class Klass
  def self.bar
    puts 'class'
  end
end

class Klass
  def self.bar
    puts 'class 2'
  end
end

Klass.bar #=> class 2

The second class definition does not overwrite previous one, it opens and alters it. In this case, it happened to define a method with the same name. This resulted in old method being overwritten by the new one. This works with any classes, even base library classes.

puts [1, 2, 3].to_s #=> [1, 2, 3]

class Array
  def to_s
    "an array: #{join ', '}"
  end
end

puts [1, 2, 3].to_s #=> an array: 1, 2, 3

Or the same code can be rewritten as

puts [1, 2, 3].to_s #=> [1, 2, 3]

Array.class_eval do
  def to_s
    "an array: #{join ', '}"
  end
end

puts [1, 2, 3].to_s #=> an array: 1, 2, 3

Applying the knowledge

Let's start with simpler things, like overriding an instance method.

class Klass
  def say
    puts 'class'
  end
end

module FooModule
  def self.included base
    base.class_eval do
      def say
        puts "module"
      end
    end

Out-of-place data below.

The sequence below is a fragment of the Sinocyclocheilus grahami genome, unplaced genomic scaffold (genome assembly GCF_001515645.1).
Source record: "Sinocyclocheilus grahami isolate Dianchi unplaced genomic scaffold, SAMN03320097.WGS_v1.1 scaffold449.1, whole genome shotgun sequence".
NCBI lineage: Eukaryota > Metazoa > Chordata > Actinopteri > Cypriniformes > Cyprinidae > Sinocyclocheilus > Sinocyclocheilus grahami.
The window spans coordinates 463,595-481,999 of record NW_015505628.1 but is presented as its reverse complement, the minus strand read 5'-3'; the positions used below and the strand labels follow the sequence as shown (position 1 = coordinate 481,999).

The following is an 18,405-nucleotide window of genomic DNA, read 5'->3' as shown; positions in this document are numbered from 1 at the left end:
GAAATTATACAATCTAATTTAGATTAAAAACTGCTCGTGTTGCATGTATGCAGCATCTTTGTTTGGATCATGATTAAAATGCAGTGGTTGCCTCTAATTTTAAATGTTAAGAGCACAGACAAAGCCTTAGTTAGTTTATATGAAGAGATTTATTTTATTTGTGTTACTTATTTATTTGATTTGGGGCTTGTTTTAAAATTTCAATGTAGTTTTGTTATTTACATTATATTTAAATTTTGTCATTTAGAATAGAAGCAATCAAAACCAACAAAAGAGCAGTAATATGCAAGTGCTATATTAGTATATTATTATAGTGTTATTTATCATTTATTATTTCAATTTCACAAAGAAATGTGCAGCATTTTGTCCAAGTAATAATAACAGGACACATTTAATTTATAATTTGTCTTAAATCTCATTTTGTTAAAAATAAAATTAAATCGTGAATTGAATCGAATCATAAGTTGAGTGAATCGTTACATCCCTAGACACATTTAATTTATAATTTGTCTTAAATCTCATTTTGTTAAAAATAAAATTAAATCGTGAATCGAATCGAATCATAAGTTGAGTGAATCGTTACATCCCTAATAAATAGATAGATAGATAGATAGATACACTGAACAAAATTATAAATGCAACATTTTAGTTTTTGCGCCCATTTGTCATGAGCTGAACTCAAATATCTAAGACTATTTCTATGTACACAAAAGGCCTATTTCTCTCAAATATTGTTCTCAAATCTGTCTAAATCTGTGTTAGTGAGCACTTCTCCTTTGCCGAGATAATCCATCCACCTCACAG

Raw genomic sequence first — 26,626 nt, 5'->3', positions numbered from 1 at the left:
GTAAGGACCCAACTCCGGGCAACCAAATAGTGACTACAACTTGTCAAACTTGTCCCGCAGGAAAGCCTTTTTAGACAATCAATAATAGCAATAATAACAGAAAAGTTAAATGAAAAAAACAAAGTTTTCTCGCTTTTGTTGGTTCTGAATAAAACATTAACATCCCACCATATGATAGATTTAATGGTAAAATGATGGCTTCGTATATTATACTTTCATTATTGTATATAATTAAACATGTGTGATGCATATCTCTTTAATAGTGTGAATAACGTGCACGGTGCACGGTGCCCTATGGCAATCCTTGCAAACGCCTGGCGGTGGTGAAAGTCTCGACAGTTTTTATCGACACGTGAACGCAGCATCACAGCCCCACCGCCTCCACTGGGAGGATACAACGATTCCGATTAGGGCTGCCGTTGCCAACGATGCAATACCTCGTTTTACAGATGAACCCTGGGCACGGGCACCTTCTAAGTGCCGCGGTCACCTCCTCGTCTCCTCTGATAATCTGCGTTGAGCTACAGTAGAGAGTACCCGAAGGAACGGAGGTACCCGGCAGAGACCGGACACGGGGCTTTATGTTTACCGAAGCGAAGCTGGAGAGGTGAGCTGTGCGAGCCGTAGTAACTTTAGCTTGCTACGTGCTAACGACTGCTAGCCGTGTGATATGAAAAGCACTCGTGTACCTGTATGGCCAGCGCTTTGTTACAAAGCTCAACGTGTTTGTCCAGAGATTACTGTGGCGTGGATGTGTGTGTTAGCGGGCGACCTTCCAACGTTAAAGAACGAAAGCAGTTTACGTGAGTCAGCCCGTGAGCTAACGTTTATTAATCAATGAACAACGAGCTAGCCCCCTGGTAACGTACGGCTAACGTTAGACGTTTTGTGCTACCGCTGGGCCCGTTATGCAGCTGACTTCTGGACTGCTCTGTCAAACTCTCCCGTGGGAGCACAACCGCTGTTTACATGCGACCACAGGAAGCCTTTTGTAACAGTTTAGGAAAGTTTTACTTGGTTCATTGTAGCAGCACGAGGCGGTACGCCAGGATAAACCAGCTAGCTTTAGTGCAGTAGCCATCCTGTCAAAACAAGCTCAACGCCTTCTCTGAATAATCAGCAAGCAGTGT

end
end


Klass.send(:include, FooModule)

Klass.new.say #=> module

Modules have a special callback that gets called every time a module is included in a class. We can use that to call class_eval on that class and redefine a method.

Replacing a class method is done in a similar way.

class Klass
  def self.say
    puts 'class'
  end
end

module FooModule
  def self.included base
    base.instance_eval do
      def say
        puts "module"
      end
    end
  end
end


Klass.send(:include, FooModule)

Klass.say #=> module

The only difference here is that we call instance_eval instead of class_eval. This can be a very confusing part. In short, class_eval creates instance methods and instance_eval creates class methods.

This is taken from my blog post.

7
  • 1